"Dear George, Here are your master tapes. I sure hope we can move fast on this - until I talk to you Monday afternoon, Marty Cooper"In the early 60s Jack worked with some amazing female vocalists, The Blossoms (who seemed to be on almost all his records), Merry Clayton, Ramona King and Dorothy Berry amongst them. Even if they didn't all go on to find fame and fortune they all received a high measure of respect. Sherrell seems to have missed out on this, but put this down to a lack of 45s (under her own name at least) rather than a lack of talent. Despite being released twice, first on Lute in April '61 and then on H.B. Barnum's Little Star label approximately mid-62, (perhaps trying to cash-in on an expected success for the Gone release), the only other songs to bear her name were Lester Carr's "Summer Days Are Here" and Carl White's "I Love You Alone". Both records bear the frustrating "An HB Production" credit which, as usual, lists no arranger. Jack was working and learning a lot from HB at the time and I'd like to think he was involved with the recording. Both sides are excellent soulful productions, good songs with delightful, strong vocals from Sherrell. When Marty and Jack decided to record their version of "He Thinks I Still Care" I'd guess Jack had no hesitation in recommending Sherrell for the lead vocal. Sherrell most likely made at least one other credited appearance on vinyl. Supplying backing vocals on Denny Brooks' self-titled LP on Warner Brothers was a Sherell Townsend Atwood. She joined singers (and possibly old friends) of the stature of Clydie King, Gloria Jones, Merry Clayton, Carolyn Willis and Oma Drake.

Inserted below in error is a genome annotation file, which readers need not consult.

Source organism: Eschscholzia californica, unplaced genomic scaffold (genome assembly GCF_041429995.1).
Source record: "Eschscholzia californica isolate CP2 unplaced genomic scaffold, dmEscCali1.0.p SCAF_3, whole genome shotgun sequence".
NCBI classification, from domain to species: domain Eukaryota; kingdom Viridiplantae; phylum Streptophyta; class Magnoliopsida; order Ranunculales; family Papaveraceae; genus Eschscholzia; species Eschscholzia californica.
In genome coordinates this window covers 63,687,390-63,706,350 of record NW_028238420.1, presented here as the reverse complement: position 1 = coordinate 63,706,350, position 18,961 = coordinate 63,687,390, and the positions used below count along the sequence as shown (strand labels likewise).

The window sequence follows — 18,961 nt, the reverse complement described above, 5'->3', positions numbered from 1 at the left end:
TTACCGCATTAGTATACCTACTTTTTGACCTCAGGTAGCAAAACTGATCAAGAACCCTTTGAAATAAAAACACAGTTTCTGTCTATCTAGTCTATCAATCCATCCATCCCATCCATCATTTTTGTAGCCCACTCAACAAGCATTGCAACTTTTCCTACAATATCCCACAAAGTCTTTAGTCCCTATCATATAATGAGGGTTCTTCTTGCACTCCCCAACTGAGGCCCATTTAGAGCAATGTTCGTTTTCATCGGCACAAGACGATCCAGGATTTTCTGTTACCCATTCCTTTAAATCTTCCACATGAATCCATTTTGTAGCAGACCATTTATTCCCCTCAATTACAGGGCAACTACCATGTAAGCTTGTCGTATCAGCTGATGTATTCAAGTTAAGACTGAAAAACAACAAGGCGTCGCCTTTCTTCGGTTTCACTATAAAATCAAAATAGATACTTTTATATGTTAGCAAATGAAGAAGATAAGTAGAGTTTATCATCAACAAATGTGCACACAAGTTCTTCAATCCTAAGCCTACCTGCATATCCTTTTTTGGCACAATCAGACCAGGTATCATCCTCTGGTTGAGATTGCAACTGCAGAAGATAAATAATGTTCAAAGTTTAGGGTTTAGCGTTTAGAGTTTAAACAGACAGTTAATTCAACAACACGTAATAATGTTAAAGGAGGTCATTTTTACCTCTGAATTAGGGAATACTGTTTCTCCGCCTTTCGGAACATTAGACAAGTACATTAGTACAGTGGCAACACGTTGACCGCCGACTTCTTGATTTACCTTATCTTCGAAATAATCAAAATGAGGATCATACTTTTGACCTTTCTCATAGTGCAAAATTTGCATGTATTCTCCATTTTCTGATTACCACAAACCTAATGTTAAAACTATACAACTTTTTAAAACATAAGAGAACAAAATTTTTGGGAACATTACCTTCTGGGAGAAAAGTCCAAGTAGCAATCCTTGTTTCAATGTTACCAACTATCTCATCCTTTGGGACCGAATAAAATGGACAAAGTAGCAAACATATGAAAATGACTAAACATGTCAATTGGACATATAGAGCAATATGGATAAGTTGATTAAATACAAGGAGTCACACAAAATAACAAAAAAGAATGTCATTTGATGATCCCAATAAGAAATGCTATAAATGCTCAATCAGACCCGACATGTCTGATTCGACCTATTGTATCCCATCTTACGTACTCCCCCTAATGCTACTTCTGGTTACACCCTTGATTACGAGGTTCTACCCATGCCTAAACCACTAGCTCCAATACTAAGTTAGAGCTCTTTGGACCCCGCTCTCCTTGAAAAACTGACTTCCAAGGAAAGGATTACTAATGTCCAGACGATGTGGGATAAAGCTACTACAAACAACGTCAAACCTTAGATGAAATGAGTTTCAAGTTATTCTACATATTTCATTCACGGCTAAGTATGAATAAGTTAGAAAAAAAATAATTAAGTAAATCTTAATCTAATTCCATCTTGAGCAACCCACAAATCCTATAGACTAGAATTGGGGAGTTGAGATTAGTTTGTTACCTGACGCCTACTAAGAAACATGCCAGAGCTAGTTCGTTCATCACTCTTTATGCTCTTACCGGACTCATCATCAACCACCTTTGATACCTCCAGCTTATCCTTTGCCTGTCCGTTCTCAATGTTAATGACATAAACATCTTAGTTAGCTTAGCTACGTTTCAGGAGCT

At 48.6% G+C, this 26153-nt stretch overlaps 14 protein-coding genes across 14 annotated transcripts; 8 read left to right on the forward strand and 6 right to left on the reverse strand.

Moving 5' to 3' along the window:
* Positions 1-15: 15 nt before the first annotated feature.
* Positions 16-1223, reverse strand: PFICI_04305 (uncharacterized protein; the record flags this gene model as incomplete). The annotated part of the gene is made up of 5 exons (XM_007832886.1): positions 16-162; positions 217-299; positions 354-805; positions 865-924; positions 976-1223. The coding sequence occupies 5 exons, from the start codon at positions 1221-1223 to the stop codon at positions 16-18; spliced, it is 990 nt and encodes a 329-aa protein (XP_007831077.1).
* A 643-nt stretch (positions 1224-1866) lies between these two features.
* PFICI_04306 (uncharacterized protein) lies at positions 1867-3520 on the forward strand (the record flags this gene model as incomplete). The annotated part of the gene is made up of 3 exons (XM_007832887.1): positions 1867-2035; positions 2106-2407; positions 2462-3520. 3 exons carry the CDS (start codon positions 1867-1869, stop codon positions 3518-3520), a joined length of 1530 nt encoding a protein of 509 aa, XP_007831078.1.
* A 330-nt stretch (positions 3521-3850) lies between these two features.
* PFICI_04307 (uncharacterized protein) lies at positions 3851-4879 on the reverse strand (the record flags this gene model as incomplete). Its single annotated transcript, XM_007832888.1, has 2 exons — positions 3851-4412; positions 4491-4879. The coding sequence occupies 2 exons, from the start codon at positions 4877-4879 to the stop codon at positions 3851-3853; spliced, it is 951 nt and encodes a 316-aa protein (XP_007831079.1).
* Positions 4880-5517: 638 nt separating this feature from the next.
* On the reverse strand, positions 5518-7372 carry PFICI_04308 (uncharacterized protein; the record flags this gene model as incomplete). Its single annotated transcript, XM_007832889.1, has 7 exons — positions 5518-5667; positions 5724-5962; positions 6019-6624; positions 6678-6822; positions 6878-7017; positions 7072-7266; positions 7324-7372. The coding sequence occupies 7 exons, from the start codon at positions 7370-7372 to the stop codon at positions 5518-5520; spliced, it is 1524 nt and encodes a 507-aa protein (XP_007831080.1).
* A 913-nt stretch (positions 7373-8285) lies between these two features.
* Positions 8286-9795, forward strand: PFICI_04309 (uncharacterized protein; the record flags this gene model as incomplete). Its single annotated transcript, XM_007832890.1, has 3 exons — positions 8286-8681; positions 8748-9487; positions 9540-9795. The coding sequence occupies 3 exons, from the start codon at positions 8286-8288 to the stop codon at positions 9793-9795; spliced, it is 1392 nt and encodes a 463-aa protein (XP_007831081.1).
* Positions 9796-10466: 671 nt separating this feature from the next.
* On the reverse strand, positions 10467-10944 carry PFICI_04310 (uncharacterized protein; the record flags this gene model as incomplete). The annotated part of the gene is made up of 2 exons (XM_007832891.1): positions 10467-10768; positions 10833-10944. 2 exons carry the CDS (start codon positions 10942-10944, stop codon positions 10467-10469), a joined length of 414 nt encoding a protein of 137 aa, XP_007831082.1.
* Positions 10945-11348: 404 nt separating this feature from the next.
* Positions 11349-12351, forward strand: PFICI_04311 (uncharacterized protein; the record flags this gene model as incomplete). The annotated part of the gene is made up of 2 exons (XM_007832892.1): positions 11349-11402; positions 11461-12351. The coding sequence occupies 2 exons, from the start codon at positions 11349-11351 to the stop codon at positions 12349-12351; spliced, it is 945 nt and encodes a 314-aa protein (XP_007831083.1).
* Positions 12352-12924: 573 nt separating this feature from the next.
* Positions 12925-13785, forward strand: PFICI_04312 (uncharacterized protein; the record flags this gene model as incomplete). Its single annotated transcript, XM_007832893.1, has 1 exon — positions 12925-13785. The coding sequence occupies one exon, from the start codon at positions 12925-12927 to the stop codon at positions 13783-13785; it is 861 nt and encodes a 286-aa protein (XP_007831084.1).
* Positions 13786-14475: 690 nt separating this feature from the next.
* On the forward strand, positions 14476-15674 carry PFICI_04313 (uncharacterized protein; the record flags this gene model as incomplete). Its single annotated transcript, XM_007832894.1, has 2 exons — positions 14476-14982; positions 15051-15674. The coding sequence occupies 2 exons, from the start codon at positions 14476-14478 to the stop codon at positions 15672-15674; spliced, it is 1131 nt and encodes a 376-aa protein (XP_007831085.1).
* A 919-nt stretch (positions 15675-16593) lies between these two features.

Next up was a dance number entitled "The Cinnamon Cinder", named after a popular nightclub of the day and written by a friend and associate of Marty's, Russ Regan. Gathering a group of LA's finest in the studio, the names of which are lost in the mists of time, the 45 was released with high hopes on the mainstream Warner Brothers label. The Pastel Six soon dashed Marty's assumption that he had an exclusive on the song when Russ released his own version. The Cinders is a good record but for my taste just a bit too 'polite'. The Pastel Six's rougher, live sound won the chart battle. Flip the Cinders 45 over though and here on a Cooper - Nitzsche composition "C'mon Wobble" you do get a tougher more meaty side. I'm not sure if both tracks were laid down at the same time with the same personnel but on this side Darlene Love's wailing can be easily enjoyed. Marty does recall some of the session:"C'mon Wobble. Don't know the personnel but I do remember that I had the brilliant idea to use two drummers. Jack couldn't see it at all but called them anyway and of course he was right. It was stupid."